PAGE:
You can be right, and alone, or imperfect & happy. Take it from a chick from a perfectionist family: happy is better. I think you're in a tough culture for a westerner(or any other for that matter). But relax about your inability to be the perfect student of Japanese culture. You're tall, blondish(at least no longer pink!), and you will be by that measure always an outsider. So, let them laugh up their sleeves at the foolish gaijin(bad spelling attempt) who embraces other cultures "too readily---ooooo, one should be more cautious, blah, blah, blah". I got the same thing in Vienna, and even from my own family at times. Others trying to make you conform to what THEY think you should do & be(no Frank Sinatra do-be-do-be-do). So, the greatest thinkers/artists/folks in Japan historically: were they really pure conformists? I don't know enough about Japan. But NO changes would've been made. I know the great artists broke rules. I'm guessing this goes not just for the visual arts. Even in conform or be shunned Japan, there have been those who opened up themselves, & Japan as a nation. Not always the popular choice. But hey, you come from a gene pool FULL of travellers/non-conformists who fit in just enough to have a good time, give some of themselves & let other cultures experience them & take away some cool experiences/friendships and be richer for it. In most circles in Germany/Austria, you're supposed to use the formal language of address to your elders, or those higher up on the food chain UNTIL they give you permission otherwise. I think that system is collapsing under the weight of television & rapid communication. Japan will take a LOT longer. But give up on making them totally accept you, or fitting in. Vive la difference as long as you don't cause major international incidents, blow your schooling, or end up in Japanese jail. I think many folks will be forgiving, and the ones who won't NEVER will forgive you anyway. Pick your battles, but don't make everything a battle. I'm rambling now, & your folks may shoot me for saying "don't try to be so perfect" and be as forgiving as you'd like to get! Even if YOU'RE not forgiven for "whatever" in Japan, you'll come out being less uptight by forgiving those who are the pinheads. And it sounds like you've got some good cycling connections started there---the folks here obviously ADORE you. No small thing, that. Cold comfort in a foreign land, but better than a sharp stick in the eye? I send supportive long-distance hugs from another whose sat, totally lonely, in front of a computer in a foreign country before. I think that you're doing AMAZINGLY well, keeping totally busy, seeing stuff most folks like me will never see. How are those toilet sucker things, anyway? Do you live in place that gets "sucked" periodically? Do they still do that? I'm starting to freeze(temp is dropping, no socks & the cats are calling), so I'm off to nighty-nite land. Dream sweet, not-so-conformist & that's ok, dreams!!!!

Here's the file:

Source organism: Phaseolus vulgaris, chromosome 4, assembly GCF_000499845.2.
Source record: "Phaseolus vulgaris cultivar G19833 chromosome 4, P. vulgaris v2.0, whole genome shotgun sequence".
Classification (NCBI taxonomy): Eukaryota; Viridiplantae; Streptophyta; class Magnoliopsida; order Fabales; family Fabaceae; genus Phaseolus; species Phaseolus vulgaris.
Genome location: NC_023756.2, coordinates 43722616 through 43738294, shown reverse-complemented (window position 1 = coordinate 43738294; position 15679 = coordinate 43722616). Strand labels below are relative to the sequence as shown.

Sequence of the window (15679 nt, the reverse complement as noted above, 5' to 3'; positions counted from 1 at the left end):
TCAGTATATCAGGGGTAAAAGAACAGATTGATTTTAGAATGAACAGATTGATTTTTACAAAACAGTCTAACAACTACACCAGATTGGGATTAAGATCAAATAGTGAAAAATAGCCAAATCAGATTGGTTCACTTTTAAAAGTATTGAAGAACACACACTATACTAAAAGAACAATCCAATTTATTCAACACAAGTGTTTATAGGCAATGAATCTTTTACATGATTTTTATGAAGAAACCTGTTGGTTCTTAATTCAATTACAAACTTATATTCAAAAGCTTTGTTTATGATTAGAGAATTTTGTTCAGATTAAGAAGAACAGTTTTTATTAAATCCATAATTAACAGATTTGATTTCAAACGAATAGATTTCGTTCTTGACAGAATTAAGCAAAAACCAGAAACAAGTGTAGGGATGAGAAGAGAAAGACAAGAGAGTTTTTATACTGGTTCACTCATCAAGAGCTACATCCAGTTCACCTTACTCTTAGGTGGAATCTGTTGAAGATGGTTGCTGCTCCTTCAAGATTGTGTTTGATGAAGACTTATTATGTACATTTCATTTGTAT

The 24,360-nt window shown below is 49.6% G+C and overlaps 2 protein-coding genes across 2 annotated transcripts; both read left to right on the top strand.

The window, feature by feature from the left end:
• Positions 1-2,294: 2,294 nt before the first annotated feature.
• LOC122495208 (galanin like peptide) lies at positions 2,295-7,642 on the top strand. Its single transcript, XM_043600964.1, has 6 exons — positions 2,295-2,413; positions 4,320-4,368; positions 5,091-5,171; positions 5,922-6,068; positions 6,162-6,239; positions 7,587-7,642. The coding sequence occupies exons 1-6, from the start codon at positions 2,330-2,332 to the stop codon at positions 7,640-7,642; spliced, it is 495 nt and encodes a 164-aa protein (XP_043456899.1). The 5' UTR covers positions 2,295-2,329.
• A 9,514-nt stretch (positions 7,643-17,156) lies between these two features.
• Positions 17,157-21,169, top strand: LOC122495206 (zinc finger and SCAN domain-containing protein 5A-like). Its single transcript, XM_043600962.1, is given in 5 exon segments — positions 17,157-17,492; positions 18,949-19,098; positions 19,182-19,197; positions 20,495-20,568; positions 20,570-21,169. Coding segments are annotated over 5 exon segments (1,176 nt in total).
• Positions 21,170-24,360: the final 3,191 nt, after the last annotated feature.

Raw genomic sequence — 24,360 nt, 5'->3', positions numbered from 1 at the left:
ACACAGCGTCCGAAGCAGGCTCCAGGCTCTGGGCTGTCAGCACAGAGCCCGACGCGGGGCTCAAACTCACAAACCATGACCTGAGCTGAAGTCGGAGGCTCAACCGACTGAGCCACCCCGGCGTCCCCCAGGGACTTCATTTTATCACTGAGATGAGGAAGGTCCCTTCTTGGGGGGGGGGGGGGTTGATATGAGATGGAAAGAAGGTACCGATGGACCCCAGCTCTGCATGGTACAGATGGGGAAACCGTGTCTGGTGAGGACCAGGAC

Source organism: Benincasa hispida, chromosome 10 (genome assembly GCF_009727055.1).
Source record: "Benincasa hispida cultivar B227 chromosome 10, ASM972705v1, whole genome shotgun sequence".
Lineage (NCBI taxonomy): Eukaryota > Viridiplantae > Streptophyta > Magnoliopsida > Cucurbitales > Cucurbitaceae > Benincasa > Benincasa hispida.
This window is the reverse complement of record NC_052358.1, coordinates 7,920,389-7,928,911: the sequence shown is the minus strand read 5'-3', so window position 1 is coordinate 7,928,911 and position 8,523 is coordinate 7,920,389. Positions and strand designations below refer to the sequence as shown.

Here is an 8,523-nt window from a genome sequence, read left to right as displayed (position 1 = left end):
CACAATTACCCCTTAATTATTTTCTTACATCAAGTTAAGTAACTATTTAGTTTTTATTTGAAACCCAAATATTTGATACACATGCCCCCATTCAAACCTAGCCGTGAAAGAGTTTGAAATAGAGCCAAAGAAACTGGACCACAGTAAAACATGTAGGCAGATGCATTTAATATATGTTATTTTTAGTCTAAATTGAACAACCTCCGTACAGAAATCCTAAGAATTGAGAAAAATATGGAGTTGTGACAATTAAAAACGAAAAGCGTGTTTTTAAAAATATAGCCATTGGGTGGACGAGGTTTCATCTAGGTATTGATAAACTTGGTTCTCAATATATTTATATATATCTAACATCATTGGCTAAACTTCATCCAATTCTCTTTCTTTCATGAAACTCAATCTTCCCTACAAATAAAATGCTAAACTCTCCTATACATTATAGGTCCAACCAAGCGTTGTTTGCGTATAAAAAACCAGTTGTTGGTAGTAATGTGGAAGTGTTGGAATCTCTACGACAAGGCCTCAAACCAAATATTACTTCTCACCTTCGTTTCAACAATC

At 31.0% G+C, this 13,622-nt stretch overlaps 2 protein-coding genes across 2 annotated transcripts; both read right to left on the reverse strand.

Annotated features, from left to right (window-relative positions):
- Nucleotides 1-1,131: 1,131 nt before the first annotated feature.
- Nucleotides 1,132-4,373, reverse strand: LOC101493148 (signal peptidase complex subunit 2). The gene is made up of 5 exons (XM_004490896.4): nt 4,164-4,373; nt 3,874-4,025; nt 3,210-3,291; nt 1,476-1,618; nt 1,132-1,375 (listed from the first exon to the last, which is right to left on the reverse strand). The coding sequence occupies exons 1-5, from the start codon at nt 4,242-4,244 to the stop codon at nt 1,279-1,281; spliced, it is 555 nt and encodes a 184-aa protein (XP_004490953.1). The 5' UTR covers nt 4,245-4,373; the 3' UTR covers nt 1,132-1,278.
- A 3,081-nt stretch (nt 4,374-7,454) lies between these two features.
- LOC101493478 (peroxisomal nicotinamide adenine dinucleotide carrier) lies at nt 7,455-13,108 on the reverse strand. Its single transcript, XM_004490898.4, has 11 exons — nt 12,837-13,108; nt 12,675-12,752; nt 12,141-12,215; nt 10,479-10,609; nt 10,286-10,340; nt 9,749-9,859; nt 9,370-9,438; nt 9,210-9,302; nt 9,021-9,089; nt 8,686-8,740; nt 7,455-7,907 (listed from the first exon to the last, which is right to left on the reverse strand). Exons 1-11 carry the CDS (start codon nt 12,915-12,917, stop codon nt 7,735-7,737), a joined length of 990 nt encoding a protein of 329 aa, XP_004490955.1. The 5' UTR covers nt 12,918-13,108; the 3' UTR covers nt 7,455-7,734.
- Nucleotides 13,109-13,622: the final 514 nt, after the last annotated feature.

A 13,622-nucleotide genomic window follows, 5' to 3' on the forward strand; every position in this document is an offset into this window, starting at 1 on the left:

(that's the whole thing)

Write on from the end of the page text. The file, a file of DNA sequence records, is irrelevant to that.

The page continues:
N